Yet Alexander is also a defender of the institution and the art of compromise after three terms in the Senate. He had a stint as Education secretary and two terms as governor of his state, not to mention a pair of presidential campaigns. He’s cut deals on immigration, higher education reform and student loan rates in recent years, and helped deliver a massive, bipartisan outdoors bill to the president’s desk over the summer.
“It leaves a hole in the Senate, absolutely. It’s hard to get things done here without partners on both sides. And he has always been someone who is willing to stop and listen. And that’s a critical part of getting things done,” said Sen. Patty Murray (D-Wash.), a frequent collaborator on the Senate’s Health, Education, Labor and Pensions Committee, which Alexander chairs.
Unlike some other retiring Republicans, Alexander has been careful not to get crosswise with the volatile president who leads his party, a distinction that sets him apart from former Sen. Bob Corker (R-Tenn.), who was similarly inclined to negotiate with Democrats. The bespectacled and genial 80-year-old Republican chooses his words carefully, often organizing his thoughts in bullet points on note cards as he walks through the Capitol.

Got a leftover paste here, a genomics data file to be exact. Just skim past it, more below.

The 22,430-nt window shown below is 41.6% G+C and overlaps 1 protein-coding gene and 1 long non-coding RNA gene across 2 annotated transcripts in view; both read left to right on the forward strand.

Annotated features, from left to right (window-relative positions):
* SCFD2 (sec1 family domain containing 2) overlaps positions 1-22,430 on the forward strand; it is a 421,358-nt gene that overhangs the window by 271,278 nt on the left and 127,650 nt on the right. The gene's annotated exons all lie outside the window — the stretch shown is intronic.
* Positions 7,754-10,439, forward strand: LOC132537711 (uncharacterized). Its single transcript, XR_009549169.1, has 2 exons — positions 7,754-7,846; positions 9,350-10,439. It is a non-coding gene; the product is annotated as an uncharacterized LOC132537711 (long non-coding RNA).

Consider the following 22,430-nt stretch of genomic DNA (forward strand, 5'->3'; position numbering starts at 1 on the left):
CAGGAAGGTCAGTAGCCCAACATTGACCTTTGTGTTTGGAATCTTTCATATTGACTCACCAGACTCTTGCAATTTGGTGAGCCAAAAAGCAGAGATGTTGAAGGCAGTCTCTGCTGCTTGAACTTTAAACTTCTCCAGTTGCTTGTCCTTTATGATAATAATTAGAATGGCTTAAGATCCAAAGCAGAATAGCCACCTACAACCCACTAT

Trump has a plainly different style than Alexander. But he will go only so far in chastising the president. After all, he still has bills he wants Trump to sign, even in December.
“Policy-wise, I think our party is headed in a good direction. President Trump’s style and behavior sometimes gets in the way of his considerable policy accomplishments,” Alexander said, praising Trump’s deregulatory agenda, tax cuts and conservative judges.
“The president’s style and bad break of having to run during the Covid pandemic are probably the two things that caused the president to …,” he said, catching himself for a moment. It “almost certainly looks like that when the electors meet next week, they’re going to vote for Biden.”
Perhaps the most pivotal moment of Alexander’s final two years came in January, as he considered the question of whether to call more witnesses in Trump’s impeachment trial and upend McConnell’s plan for a speedy acquittal. In the end, he came up with a surprising solution: He thought Democrats had already proved their case, so why did he need to hear more?